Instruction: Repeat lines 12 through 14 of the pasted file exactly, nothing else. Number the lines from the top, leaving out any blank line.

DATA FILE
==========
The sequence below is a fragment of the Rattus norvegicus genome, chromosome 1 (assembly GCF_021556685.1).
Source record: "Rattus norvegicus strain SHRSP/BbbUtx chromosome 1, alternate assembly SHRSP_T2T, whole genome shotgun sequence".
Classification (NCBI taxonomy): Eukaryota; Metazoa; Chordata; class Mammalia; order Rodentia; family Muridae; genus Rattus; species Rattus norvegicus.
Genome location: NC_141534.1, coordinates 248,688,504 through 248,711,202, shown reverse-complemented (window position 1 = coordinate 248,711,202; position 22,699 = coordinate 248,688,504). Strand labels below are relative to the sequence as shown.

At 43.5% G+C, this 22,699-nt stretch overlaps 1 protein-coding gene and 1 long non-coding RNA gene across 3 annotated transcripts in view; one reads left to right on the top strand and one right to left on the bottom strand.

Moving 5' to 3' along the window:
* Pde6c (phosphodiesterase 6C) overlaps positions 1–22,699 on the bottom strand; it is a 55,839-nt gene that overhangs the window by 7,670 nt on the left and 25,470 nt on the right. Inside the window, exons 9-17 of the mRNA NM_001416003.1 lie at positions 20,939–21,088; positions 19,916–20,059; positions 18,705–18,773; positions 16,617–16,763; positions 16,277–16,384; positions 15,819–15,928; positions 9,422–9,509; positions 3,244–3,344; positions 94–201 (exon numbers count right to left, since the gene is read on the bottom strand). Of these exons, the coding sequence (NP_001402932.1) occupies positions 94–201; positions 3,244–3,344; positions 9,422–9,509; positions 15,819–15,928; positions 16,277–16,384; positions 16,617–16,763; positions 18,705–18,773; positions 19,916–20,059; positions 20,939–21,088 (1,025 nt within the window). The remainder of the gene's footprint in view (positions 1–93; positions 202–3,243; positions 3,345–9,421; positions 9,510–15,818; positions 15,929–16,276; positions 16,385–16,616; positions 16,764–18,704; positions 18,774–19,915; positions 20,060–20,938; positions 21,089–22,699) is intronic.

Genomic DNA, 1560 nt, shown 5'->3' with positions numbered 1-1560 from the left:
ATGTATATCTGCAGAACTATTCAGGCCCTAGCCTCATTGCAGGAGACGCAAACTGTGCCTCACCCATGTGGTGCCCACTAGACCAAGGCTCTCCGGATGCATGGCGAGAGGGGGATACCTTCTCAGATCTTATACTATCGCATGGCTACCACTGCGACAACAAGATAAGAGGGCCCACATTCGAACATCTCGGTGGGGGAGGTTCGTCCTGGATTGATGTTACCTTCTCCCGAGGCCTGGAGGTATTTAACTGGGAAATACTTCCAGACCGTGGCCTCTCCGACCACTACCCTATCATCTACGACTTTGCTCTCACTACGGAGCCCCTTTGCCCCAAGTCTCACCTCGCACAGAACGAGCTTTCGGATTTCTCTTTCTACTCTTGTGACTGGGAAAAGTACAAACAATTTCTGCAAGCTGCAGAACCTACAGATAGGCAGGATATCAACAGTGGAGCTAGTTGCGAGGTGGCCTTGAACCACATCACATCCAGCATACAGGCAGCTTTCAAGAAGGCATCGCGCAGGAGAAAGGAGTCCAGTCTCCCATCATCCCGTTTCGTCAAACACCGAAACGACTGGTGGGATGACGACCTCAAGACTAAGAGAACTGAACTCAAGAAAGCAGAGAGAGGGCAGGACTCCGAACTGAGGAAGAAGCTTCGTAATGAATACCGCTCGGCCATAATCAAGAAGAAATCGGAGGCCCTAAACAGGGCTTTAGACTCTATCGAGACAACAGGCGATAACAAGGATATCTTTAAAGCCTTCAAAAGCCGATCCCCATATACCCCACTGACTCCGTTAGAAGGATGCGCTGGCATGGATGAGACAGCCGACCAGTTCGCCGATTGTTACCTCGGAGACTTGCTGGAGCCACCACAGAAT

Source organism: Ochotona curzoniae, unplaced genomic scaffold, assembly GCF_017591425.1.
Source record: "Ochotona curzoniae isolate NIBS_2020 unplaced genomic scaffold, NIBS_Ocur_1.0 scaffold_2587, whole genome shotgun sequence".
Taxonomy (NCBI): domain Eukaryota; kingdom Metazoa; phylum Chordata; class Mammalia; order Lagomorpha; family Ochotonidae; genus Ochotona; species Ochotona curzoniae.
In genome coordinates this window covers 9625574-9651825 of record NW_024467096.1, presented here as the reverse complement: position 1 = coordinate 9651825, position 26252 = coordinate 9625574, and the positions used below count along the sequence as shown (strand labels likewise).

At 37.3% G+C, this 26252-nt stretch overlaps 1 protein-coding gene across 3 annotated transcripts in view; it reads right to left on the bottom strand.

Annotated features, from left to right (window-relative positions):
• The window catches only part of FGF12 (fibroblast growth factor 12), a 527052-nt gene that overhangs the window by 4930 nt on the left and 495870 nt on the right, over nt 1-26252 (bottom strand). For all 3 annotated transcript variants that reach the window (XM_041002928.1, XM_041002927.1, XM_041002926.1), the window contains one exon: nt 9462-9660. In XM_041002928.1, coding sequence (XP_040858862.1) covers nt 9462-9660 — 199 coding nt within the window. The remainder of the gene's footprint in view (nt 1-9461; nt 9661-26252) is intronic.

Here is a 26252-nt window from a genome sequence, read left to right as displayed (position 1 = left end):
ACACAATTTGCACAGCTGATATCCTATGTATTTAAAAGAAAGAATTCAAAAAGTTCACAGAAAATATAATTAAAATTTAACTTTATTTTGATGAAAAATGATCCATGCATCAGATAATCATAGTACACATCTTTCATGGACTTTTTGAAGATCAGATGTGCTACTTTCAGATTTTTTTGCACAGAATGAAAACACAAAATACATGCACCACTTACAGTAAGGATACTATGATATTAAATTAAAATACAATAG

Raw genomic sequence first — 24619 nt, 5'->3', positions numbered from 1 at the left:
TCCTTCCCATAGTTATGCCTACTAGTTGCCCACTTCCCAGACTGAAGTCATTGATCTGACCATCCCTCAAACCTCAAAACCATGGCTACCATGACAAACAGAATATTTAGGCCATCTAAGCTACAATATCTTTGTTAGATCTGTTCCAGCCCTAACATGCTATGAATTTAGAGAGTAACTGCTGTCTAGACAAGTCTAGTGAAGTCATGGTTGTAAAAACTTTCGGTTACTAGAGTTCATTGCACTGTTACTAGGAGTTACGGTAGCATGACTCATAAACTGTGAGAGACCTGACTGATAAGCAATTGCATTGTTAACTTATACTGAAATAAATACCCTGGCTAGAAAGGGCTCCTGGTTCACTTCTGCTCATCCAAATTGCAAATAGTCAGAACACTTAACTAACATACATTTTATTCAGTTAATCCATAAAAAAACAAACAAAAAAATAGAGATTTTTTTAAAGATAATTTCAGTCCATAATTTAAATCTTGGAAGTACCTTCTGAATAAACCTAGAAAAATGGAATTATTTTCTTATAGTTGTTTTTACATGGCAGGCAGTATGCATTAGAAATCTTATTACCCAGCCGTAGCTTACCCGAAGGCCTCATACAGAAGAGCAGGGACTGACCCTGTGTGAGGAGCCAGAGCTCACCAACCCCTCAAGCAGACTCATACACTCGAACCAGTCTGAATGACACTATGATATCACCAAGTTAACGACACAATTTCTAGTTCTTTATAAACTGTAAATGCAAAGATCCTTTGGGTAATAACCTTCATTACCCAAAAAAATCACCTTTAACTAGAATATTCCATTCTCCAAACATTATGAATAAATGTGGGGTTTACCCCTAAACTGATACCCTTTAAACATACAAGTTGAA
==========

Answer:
Taxonomy (NCBI): domain Eukaryota; kingdom Metazoa; phylum Chordata; class Mammalia; order Lagomorpha; family Ochotonidae; genus Ochotona; species Ochotona curzoniae.
In genome coordinates this window covers 9625574-9651825 of record NW_024467096.1, presented here as the reverse complement: position 1 = coordinate 9651825, position 26252 = coordinate 9625574, and the positions used below count along the sequence as shown (strand labels likewise).

At 37.3% G+C, this 26252-nt stretch overlaps 1 protein-coding gene across 3 annotated transcripts in view; it reads right to left on the bottom strand.